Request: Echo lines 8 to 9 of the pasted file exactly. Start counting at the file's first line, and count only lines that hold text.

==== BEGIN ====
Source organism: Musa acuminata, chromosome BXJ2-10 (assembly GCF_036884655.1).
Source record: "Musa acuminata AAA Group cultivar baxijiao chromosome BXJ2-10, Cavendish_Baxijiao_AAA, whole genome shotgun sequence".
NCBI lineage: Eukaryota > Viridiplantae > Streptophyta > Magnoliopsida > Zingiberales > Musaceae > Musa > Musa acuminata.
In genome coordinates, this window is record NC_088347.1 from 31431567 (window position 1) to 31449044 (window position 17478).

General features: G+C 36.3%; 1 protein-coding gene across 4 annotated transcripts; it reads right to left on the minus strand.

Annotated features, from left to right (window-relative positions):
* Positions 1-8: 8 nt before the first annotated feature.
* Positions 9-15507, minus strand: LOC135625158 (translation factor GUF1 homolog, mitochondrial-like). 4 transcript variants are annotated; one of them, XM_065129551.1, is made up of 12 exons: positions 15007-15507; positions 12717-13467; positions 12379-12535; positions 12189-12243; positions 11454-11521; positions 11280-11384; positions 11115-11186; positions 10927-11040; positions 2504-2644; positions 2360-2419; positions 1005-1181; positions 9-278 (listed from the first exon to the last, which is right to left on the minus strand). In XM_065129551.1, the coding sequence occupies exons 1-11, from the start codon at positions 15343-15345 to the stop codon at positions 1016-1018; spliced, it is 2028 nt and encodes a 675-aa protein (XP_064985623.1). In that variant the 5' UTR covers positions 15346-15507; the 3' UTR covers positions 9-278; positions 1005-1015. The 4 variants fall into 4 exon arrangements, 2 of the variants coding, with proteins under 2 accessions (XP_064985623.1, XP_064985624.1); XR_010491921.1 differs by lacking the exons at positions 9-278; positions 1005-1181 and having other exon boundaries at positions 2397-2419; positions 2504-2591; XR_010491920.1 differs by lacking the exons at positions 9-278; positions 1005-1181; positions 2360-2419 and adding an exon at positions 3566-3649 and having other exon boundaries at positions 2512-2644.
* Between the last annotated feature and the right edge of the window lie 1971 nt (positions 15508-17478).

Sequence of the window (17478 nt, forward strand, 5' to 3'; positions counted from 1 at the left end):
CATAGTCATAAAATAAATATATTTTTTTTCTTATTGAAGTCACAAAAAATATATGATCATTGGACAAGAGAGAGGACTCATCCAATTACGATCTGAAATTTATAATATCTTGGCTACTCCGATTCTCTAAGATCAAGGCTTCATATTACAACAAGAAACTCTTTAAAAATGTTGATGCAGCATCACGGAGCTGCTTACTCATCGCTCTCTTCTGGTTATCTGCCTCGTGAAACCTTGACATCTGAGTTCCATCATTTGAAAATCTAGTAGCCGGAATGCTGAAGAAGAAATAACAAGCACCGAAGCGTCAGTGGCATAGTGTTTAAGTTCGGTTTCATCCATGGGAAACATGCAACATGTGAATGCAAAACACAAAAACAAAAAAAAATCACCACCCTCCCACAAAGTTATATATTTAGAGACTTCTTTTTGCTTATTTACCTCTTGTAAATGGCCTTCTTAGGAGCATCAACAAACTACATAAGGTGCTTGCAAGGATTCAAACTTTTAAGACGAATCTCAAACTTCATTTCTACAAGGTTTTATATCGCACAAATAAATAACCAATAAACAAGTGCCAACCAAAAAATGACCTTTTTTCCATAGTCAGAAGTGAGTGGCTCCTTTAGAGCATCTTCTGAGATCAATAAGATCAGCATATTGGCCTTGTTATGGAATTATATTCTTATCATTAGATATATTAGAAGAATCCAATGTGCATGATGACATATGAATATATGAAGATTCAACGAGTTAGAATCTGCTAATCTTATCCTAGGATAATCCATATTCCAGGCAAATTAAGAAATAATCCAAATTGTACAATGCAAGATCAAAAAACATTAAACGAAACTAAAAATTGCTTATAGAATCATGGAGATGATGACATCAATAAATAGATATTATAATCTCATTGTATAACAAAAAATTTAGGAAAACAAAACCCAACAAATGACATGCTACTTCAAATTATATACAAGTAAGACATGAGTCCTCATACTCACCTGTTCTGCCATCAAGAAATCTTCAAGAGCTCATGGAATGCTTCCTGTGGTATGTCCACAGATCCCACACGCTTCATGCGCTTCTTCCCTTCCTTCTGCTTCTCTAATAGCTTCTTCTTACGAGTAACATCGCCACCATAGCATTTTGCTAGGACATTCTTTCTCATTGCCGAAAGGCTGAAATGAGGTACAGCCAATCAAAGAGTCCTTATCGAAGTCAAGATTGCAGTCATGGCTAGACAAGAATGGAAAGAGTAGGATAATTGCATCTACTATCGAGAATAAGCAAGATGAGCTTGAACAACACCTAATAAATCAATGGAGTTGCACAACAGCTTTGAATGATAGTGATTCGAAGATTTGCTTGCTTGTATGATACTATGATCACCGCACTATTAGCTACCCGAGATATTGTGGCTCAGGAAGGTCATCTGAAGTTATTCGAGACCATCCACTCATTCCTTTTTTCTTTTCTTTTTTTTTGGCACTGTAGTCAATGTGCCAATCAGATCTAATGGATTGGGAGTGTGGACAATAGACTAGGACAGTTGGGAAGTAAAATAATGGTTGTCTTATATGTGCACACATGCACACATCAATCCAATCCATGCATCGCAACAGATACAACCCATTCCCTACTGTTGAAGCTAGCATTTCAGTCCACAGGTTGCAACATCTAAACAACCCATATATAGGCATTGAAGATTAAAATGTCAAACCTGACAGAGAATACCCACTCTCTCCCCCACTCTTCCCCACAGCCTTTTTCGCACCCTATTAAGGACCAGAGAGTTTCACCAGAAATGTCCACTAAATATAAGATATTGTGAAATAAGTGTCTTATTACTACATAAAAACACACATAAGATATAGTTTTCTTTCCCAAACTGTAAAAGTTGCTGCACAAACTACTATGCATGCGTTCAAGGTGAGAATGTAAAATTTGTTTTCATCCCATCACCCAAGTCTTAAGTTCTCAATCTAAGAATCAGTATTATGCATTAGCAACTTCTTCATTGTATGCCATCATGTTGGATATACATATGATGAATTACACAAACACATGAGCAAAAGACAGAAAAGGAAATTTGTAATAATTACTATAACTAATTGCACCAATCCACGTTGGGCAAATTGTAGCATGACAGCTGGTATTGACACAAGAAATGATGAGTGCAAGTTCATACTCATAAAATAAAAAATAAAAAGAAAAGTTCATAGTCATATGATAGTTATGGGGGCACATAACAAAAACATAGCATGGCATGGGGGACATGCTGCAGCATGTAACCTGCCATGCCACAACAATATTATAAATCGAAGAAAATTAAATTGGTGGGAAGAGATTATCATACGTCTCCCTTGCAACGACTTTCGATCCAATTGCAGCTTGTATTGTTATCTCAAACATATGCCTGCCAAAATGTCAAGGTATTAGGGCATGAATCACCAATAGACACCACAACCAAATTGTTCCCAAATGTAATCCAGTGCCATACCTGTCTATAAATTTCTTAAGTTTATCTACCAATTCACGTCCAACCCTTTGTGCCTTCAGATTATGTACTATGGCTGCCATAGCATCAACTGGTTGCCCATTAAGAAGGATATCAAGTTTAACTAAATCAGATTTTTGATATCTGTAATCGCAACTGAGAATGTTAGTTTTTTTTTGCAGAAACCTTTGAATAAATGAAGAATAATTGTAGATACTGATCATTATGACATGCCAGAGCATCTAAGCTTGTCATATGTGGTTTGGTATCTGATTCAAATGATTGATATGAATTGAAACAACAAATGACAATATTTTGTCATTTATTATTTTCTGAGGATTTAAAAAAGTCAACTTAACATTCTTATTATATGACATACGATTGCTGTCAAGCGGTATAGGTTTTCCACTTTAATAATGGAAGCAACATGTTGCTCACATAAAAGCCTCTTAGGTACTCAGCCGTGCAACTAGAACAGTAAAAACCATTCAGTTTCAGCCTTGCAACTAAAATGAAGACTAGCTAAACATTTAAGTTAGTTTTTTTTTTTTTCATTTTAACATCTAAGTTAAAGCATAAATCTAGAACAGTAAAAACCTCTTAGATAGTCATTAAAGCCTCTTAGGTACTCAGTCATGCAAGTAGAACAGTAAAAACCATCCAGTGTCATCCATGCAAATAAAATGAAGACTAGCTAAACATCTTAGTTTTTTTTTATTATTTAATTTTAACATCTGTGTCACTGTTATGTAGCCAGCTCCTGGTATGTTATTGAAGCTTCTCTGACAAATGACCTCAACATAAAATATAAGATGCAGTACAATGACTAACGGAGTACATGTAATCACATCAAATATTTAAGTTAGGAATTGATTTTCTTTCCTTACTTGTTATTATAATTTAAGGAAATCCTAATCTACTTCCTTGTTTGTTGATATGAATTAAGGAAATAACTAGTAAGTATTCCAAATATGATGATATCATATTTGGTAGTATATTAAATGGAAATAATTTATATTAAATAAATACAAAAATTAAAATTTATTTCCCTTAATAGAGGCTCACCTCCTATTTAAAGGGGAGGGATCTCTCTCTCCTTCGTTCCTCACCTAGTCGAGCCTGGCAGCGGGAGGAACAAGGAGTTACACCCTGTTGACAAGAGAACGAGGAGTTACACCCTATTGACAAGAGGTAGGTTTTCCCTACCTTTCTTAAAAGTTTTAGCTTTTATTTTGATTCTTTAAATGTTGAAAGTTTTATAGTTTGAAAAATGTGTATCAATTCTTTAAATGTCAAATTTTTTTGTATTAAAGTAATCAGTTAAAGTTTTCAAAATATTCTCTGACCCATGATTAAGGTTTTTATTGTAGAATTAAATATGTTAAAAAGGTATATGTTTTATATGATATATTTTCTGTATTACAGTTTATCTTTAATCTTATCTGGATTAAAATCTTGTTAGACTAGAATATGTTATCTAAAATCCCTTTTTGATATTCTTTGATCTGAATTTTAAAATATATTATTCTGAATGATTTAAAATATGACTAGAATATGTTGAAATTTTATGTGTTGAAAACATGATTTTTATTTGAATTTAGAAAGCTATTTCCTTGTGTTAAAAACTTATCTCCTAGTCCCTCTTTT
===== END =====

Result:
* Positions 9-15507, minus strand: LOC135625158 (translation factor GUF1 homolog, mitochondrial-like). 4 transcript variants are annotated; one of them, XM_065129551.1, is made up of 12 exons: positions 15007-15507; positions 12717-13467; positions 12379-12535; positions 12189-12243; positions 11454-11521; positions 11280-11384; positions 11115-11186; positions 10927-11040; positions 2504-2644; positions 2360-2419; positions 1005-1181; positions 9-278 (listed from the first exon to the last, which is right to left on the minus strand). In XM_065129551.1, the coding sequence occupies exons 1-11, from the start codon at positions 15343-15345 to the stop codon at positions 1016-1018; spliced, it is 2028 nt and encodes a 675-aa protein (XP_064985623.1). In that variant the 5' UTR covers positions 15346-15507; the 3' UTR covers positions 9-278; positions 1005-1015. The 4 variants fall into 4 exon arrangements, 2 of the variants coding, with proteins under 2 accessions (XP_064985623.1, XP_064985624.1); XR_010491921.1 differs by lacking the exons at positions 9-278; positions 1005-1181 and having other exon boundaries at positions 2397-2419; positions 2504-2591; XR_010491920.1 differs by lacking the exons at positions 9-278; positions 1005-1181; positions 2360-2419 and adding an exon at positions 3566-3649 and having other exon boundaries at positions 2512-2644.
* Between the last annotated feature and the right edge of the window lie 1971 nt (positions 15508-17478).